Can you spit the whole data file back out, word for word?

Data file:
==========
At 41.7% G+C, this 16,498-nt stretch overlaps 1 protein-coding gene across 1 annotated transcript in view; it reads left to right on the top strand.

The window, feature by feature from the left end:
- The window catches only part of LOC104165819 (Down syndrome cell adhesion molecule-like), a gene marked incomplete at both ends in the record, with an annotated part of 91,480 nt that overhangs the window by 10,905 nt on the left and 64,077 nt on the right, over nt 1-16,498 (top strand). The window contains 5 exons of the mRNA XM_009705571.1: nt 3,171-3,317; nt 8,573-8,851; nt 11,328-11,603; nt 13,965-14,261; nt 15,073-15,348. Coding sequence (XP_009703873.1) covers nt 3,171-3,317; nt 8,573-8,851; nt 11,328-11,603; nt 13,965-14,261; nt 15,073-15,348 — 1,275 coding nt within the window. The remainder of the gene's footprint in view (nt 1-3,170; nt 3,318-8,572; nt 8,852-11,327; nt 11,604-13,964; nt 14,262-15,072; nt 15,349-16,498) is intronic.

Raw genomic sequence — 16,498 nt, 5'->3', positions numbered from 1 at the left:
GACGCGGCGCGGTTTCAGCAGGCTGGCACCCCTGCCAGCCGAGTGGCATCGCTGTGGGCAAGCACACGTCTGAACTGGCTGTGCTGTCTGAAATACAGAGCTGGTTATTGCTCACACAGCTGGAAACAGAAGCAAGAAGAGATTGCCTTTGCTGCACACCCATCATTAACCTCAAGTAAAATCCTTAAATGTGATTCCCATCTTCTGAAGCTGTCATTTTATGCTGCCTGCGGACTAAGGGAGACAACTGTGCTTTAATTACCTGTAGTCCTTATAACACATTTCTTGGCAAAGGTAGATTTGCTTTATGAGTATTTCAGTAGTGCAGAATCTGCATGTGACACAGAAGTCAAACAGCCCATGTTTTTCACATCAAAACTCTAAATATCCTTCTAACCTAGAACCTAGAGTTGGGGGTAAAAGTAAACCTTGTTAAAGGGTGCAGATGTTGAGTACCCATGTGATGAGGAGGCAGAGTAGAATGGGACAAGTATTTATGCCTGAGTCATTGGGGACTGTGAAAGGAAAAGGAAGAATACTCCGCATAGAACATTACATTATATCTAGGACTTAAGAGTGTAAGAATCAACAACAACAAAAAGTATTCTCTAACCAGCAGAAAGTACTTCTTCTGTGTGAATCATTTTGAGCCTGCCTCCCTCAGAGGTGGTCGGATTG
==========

At 41.7% G+C, this 16,498-nt stretch overlaps 1 protein-coding gene across 1 annotated transcript in view; it reads left to right on the top strand.

The window, feature by feature from the left end:
- The window catches only part of LOC104165819 (Down syndrome cell adhesion molecule-like), a gene marked incomplete at both ends in the record, with an annotated part of 91,480 nt that overhangs the window by 10,905 nt on the left and 64,077 nt on the right, over nt 1-16,498 (top strand). The window contains 5 exons of the mRNA XM_009705571.1: nt 3,171-3,317; nt 8,573-8,851; nt 11,328-11,603; nt 13,965-14,261; nt 15,073-15,348. Coding sequence (XP_009703873.1) covers nt 3,171-3,317; nt 8,573-8,851; nt 11,328-11,603; nt 13,965-14,261; nt 15,073-15,348 — 1,275 coding nt within the window. The remainder of the gene's footprint in view (nt 1-3,170; nt 3,318-8,572; nt 8,852-11,327; nt 11,604-13,964; nt 14,262-15,072; nt 15,349-16,498) is intronic.

Raw genomic sequence — 16,498 nt, 5'->3', positions numbered from 1 at the left:
GACGCGGCGCGGTTTCAGCAGGCTGGCACCCCTGCCAGCCGAGTGGCATCGCTGTGGGCAAGCACACGTCTGAACTGGCTGTGCTGTCTGAAATACAGAGCTGGTTATTGCTCACACAGCTGGAAACAGAAGCAAGAAGAGATTGCCTTTGCTGCACACCCATCATTAACCTCAAGTAAAATCCTTAAATGTGATTCCCATCTTCTGAAGCTGTCATTTTATGCTGCCTGCGGACTAAGGGAGACAACTGTGCTTTAATTACCTGTAGTCCTTATAACACATTTCTTGGCAAAGGTAGATTTGCTTTATGAGTATTTCAGTAGTGCAGAATCTGCATGTGACACAGAAGTCAAACAGCCCATGTTTTTCACATCAAAACTCTAAATATCCTTCTAACCTAGAACCTAGAGTTGGGGGTAAAAGTAAACCTTGTTAAAGGGTGCAGATGTTGAGTACCCATGTGATGAGGAGGCAGAGTAGAATGGGACAAGTATTTATGCCTGAGTCATTGGGGACTGTGAAAGGAAAAGGAAGAATACTCCGCATAGAACATTACATTATATCTAGGACTTAAGAGTGTAAGAATCAACAACAACAAAAAGTATTCTCTAACCAGCAGAAAGTACTTCTTCTGTGTGAATCATTTTGAGCCTGCCTCCCTCAGAGGTGGTCGGATTG